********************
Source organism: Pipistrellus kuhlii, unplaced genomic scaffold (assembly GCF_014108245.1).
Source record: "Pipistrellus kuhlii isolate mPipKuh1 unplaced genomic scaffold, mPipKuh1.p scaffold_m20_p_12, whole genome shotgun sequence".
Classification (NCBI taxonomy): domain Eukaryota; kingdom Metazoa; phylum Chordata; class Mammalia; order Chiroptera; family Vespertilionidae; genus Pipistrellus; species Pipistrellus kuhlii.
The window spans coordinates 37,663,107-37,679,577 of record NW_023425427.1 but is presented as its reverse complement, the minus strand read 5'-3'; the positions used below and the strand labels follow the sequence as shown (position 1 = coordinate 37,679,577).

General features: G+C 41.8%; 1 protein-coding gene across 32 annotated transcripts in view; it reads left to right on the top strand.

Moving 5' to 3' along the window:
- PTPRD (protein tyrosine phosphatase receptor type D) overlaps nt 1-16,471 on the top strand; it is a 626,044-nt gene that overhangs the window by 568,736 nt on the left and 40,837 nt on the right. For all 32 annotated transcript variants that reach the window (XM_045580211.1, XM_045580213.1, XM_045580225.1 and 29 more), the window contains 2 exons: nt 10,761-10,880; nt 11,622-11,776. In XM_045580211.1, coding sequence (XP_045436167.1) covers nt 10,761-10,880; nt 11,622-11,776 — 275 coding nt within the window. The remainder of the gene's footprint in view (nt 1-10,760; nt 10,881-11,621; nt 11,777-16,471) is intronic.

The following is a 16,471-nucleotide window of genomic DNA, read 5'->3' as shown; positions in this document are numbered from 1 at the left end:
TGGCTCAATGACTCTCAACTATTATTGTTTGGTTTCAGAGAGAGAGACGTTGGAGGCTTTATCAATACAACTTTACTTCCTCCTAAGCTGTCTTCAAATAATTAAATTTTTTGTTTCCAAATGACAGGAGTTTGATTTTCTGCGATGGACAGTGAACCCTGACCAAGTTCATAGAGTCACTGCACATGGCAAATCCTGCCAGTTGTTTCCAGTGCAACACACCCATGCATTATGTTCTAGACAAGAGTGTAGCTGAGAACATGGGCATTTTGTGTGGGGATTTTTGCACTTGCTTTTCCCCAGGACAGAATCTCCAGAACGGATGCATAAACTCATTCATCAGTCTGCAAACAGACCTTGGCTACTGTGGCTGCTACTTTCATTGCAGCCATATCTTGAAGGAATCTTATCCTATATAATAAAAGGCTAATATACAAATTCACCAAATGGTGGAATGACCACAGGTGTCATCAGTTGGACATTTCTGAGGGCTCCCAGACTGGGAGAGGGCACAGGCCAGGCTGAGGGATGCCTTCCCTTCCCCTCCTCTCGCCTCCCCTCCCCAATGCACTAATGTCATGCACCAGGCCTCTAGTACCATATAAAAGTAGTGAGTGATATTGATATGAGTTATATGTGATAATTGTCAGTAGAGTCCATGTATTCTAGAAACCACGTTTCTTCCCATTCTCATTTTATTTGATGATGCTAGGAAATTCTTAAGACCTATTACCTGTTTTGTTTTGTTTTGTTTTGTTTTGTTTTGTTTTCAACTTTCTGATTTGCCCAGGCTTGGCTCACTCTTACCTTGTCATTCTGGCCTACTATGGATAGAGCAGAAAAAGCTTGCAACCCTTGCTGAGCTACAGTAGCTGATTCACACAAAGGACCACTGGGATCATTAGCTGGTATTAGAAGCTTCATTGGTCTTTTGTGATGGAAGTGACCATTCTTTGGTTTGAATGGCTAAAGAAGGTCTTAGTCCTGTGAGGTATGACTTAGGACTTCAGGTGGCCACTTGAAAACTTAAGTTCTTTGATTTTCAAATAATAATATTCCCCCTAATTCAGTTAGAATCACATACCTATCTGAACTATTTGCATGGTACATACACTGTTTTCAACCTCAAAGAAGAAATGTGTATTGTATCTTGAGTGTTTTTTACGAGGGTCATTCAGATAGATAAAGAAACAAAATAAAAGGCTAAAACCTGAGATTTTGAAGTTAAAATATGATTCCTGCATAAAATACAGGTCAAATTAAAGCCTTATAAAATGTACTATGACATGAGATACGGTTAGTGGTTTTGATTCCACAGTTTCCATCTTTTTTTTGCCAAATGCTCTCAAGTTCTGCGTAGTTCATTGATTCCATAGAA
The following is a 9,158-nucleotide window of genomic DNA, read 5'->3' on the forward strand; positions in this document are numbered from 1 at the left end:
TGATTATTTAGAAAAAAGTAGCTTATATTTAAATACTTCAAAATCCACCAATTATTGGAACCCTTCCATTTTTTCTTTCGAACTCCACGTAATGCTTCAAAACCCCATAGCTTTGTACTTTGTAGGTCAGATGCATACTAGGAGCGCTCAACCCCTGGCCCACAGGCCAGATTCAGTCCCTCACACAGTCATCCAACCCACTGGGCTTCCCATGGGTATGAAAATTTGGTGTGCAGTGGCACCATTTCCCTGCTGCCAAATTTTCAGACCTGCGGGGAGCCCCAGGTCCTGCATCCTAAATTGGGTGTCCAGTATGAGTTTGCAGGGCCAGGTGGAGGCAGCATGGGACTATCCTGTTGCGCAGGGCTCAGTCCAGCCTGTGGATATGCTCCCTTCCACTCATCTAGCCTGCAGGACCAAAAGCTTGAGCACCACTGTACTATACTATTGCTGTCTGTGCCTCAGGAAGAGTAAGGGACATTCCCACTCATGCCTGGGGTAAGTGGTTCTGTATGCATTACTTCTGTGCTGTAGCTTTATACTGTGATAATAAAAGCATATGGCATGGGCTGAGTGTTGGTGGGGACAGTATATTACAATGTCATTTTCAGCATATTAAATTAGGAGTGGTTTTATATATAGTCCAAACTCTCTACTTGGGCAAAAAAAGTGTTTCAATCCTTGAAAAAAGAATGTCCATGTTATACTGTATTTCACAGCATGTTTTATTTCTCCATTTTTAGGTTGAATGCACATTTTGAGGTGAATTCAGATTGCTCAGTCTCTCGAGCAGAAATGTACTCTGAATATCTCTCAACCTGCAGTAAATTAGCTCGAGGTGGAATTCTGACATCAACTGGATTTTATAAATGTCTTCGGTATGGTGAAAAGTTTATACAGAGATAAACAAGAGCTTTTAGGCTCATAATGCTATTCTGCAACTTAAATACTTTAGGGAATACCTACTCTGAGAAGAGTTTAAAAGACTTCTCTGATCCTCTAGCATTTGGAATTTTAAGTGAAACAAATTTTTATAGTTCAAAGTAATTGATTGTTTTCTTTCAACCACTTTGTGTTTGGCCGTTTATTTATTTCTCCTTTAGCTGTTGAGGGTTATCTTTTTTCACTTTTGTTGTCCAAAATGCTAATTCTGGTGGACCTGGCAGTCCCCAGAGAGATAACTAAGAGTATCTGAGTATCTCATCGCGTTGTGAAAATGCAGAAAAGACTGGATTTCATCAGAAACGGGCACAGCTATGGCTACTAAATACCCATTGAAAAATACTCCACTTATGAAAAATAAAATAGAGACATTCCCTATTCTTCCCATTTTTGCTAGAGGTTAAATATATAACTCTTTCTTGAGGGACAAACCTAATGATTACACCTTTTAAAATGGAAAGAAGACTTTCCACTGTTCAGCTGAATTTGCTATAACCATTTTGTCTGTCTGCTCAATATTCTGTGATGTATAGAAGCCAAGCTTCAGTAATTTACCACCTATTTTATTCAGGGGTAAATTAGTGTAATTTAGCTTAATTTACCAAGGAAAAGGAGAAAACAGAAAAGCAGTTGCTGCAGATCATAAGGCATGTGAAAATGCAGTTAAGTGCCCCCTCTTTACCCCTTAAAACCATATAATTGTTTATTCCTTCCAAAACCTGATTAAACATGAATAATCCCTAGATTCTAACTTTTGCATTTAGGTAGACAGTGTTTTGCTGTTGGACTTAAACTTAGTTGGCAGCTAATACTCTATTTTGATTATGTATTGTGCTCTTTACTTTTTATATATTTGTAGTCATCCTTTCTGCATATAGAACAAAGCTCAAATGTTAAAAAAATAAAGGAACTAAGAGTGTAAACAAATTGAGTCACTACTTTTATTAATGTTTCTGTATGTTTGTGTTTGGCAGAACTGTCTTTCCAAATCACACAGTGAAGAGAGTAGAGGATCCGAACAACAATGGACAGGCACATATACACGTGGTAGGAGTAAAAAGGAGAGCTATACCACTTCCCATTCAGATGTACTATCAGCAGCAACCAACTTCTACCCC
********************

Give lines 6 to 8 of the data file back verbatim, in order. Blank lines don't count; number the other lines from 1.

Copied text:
Moving 5' to 3' along the window:
- PTPRD (protein tyrosine phosphatase receptor type D) overlaps nt 1-16,471 on the top strand; it is a 626,044-nt gene that overhangs the window by 568,736 nt on the left and 40,837 nt on the right. For all 32 annotated transcript variants that reach the window (XM_045580211.1, XM_045580213.1, XM_045580225.1 and 29 more), the window contains 2 exons: nt 10,761-10,880; nt 11,622-11,776. In XM_045580211.1, coding sequence (XP_045436167.1) covers nt 10,761-10,880; nt 11,622-11,776 — 275 coding nt within the window. The remainder of the gene's footprint in view (nt 1-10,760; nt 10,881-11,621; nt 11,777-16,471) is intronic.

The following is a 16,471-nucleotide window of genomic DNA, read 5'->3' as shown; positions in this document are numbered from 1 at the left end: